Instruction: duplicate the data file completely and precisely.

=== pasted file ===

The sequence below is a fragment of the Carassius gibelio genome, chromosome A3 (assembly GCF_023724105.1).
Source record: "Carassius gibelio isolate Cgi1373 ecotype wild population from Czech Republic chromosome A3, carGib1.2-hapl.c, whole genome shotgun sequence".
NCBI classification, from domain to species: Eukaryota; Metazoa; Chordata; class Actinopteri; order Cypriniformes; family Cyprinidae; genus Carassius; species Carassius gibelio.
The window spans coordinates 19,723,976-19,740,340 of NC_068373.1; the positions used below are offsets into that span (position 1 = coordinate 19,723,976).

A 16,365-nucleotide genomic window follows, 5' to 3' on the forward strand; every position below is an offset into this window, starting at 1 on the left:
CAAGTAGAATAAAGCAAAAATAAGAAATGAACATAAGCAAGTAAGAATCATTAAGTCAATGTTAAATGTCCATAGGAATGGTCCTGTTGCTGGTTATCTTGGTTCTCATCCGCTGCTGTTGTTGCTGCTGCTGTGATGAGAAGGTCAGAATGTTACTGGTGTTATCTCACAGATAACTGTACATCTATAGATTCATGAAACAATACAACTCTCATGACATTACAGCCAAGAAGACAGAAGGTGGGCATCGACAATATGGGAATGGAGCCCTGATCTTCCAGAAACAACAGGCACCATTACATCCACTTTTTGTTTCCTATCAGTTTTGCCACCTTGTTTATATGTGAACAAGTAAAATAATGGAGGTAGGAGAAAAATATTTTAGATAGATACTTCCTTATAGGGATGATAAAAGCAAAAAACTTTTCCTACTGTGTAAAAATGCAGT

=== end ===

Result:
The sequence below is a fragment of the Carassius gibelio genome, chromosome A3 (assembly GCF_023724105.1).
Source record: "Carassius gibelio isolate Cgi1373 ecotype wild population from Czech Republic chromosome A3, carGib1.2-hapl.c, whole genome shotgun sequence".
NCBI classification, from domain to species: Eukaryota; Metazoa; Chordata; class Actinopteri; order Cypriniformes; family Cyprinidae; genus Carassius; species Carassius gibelio.
The window spans coordinates 19,723,976-19,740,340 of NC_068373.1; the positions used below are offsets into that span (position 1 = coordinate 19,723,976).

A 16,365-nucleotide genomic window follows, 5' to 3' on the forward strand; every position below is an offset into this window, starting at 1 on the left:
CAAGTAGAATAAAGCAAAAATAAGAAATGAACATAAGCAAGTAAGAATCATTAAGTCAATGTTAAATGTCCATAGGAATGGTCCTGTTGCTGGTTATCTTGGTTCTCATCCGCTGCTGTTGTTGCTGCTGCTGTGATGAGAAGGTCAGAATGTTACTGGTGTTATCTCACAGATAACTGTACATCTATAGATTCATGAAACAATACAACTCTCATGACATTACAGCCAAGAAGACAGAAGGTGGGCATCGACAATATGGGAATGGAGCCCTGATCTTCCAGAAACAACAGGCACCATTACATCCACTTTTTGTTTCCTATCAGTTTTGCCACCTTGTTTATATGTGAACAAGTAAAATAATGGAGGTAGGAGAAAAATATTTTAGATAGATACTTCCTTATAGGGATGATAAAAGCAAAAAACTTTTCCTACTGTGTAAAAATGCAGT